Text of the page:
By Mary Spicer
During the first of two scheduled study sessions devoted to the 2014 budget, Meadville City Council weighed requests from its fire and police departments for funding not included in the budget proposal presented to council on Nov. 6. In the end, no decisions were made on amending the preliminary document.
Prepared by City Manager Joe Chriest and Finance Director Tim Groves, the budget proposal presented a balanced budget without requiring an increase in the current 20.42-mill city property tax rate.
However, the proposal did not include items requested by Chief Eric Young, including an additional police officer the department has been requesting since a position was eliminated in 2009 or funding for an investigative tool known as a Computer Voice Stress Analyzer II (CVSA).
The annual cost of hiring a new entry-level police officer would total approximately $75,000 during the first year, an amount representing approximately half a mill of city property taxes. With one mill equaling $1 for every $1,000 in a property’s assessed value, adding a position without making any other adjustments in the budget would increase the amount paid by the owner of a residential property with the city’s median assessed value of $25,000 by approximately $12.50, boosting the annual total city property tax bill to $523.
Councilmember Nancy Mangilo-Bittner said it was important for council to consider the true cost of each employee and include what she described as the $1.2 million to $1.4 million it will ultimately cost for each person who retires. “We don’t want to hurt other employees by jeopardizing their retirements,” she said.
Focusing on the benefits in terms of community-police relations that returning his department’s complement to its 2009 level of 22 officers, Young stressed the importance of keeping two officers on the street at all times. For example, he explained, “I don’t want an officer at a domestic (incident) by himself — when a husband and a wife are fighting they can each turn on him at any time.”
“The need for an officer is understandable,” Councilmember LeRoy Stearns said, “but the cost comes from somewhere. We either have to adjust other numbers or raise taxes.”
Stearns stressed that if an officer is added, he wants that officer on the street. “I want that officer to be seen,” he said.
When the discussion turned to the CVSA, Groves told council that while funds hadn’t been set aside to purchase the unit, “we can take it out of our long-term capital reserves.”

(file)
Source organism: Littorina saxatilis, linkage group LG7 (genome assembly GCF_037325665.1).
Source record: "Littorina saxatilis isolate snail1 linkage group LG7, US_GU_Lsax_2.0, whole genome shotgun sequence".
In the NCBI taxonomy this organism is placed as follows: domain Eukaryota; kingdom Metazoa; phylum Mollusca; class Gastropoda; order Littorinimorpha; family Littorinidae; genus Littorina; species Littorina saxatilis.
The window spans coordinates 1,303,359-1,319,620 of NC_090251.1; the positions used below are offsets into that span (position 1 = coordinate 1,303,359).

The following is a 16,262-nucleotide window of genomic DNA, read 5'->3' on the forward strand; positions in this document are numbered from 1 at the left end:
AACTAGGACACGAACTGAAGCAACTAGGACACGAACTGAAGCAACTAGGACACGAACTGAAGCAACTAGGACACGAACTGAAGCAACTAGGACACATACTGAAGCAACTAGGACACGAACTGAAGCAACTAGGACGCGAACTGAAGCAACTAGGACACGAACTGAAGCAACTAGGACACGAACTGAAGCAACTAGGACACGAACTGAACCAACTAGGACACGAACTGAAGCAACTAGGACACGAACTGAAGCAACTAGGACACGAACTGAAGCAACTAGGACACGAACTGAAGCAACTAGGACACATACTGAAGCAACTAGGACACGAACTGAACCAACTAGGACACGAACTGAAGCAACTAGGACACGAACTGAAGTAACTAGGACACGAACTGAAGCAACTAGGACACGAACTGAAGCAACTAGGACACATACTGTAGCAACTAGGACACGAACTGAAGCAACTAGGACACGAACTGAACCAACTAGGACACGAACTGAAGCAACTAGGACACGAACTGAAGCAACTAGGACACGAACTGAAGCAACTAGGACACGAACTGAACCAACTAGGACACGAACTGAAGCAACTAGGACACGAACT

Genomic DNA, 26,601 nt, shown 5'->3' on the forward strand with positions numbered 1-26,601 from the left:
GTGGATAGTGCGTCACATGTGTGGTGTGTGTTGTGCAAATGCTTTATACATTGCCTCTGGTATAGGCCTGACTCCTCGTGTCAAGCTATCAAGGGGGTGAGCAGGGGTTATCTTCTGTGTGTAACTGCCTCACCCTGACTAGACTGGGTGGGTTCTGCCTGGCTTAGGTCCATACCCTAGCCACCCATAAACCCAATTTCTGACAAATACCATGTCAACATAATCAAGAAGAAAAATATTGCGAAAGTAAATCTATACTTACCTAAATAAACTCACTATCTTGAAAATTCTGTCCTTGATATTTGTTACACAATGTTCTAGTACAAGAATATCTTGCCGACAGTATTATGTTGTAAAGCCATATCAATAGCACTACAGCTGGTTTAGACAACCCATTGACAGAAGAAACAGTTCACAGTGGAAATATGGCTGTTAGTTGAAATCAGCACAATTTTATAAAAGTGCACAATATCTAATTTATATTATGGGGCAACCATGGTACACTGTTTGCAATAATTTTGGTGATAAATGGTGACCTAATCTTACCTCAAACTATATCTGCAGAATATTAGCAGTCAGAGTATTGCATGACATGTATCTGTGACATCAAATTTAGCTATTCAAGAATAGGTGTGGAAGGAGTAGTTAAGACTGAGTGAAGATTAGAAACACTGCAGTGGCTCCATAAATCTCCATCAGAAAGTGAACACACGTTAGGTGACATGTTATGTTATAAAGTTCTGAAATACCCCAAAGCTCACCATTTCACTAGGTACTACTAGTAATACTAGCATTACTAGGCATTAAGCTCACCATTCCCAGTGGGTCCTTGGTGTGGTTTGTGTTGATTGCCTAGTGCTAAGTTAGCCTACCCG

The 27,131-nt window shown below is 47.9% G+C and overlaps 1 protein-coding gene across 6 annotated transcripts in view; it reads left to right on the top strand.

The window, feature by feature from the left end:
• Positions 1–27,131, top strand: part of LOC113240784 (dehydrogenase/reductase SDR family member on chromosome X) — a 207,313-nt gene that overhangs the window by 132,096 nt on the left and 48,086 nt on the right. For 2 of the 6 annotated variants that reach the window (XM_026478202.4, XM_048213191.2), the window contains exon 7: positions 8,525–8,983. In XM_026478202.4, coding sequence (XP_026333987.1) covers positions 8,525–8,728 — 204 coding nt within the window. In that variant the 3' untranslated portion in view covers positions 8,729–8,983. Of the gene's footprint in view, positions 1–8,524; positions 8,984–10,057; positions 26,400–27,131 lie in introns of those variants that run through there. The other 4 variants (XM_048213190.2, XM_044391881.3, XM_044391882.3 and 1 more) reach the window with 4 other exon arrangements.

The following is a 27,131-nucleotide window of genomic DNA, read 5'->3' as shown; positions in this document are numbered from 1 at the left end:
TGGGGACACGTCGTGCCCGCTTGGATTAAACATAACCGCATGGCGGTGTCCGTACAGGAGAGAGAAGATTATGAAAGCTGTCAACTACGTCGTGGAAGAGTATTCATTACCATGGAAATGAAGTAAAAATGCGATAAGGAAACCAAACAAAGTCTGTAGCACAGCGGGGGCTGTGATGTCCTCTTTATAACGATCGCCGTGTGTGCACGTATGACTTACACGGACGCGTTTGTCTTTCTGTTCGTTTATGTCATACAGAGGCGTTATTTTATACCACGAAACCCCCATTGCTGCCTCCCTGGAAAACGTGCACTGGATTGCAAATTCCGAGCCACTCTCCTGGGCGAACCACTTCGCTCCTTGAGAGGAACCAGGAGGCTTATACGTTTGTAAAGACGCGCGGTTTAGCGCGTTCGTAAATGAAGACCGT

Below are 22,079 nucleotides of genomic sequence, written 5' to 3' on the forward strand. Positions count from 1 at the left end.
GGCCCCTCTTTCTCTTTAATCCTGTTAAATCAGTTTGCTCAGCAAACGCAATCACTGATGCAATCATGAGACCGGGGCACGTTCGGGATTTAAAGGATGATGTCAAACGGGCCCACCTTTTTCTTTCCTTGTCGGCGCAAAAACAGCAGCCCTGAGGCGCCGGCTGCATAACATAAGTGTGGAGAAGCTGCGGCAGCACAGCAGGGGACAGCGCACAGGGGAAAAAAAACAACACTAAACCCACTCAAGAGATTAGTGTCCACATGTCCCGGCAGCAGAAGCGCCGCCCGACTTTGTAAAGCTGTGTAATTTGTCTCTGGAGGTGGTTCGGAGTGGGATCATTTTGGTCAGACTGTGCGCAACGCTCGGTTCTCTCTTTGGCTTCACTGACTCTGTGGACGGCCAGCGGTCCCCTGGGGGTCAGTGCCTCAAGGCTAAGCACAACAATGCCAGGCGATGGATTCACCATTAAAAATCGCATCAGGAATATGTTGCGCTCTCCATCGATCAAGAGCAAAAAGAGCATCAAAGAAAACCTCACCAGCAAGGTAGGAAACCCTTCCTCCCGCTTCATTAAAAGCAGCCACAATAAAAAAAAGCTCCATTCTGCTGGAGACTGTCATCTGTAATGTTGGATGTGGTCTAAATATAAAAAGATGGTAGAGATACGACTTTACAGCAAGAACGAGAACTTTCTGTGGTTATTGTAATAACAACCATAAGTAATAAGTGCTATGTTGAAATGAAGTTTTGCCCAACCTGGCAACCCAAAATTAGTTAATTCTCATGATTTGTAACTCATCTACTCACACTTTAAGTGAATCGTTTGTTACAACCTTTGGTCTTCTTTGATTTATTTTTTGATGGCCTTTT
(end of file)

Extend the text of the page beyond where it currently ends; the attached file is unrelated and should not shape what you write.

Young described the analyzer as a valuable tool that the police department could utilize in criminal investigations — and also in employment.
The unit, Young explained, is a form of the polygraph (lie detector) test widely used by both federal and state law-enforcement agencies. Unlike the polygraph, which requires a costly and extensive training period lasting a full year, CVSA training resulting in the certification of two officers involves a four-day course costing $8,195, including the equipment.
“The machine is only as good as the operator running it,” Young said. “It’s a viable tool. It would be a valuable asset to the police department.”
According to Gary Alizzeo, the city’s attorney, the CVSA, like the polygraph, is not admissible in court. However, he added, “It can lead to the collection of admissible evidence.”
While the $8,195 was not included in the budget, “If you’re really interested, I can find it,” Groves said. “If council is interested, tell me to put it into the budget. I’ll try to find out how to do it.”
At approximately 11 percent of the cost of adding an additional officer, a CVSA, including the cost of equipment and training two officers as operators, would cost the owner of that statistically-average Meadville residential property approximately an additional $1.38 in 2014.
Young also requested $2,000 to purchase two more Tasers, one for the department’s school safety officer and one for its K-9 officer. “These two officers in many cases are alone and this would be a vital tool to assist in the performance of their duties,” he said.
The department also needs a new Taser instructor and a defensive training instructor to take over the duties Young, now a few months into his tenure as chief, has handled for many years, he said.
The police department discussion was followed by a similar question-and-answer session with Meadville Central Fire Department Chief Larndo (Tunie) Hedrick and a discussion of the city’s parking fund.
Discussion of funding requested by other departments will continue during a second council study session on the 2014 budget scheduled to begin at 6:30 p.m. on Wednesday, following the second public hearing on the budget beginning at 5:45 p.m. and council’s regularly-scheduled meeting beginning at 6 p.m. All sessions are in the Meadville City Building on Diamond Park and are open to the public.
Mary Spicer can be reached at 724-6370 or by email at email@example.com.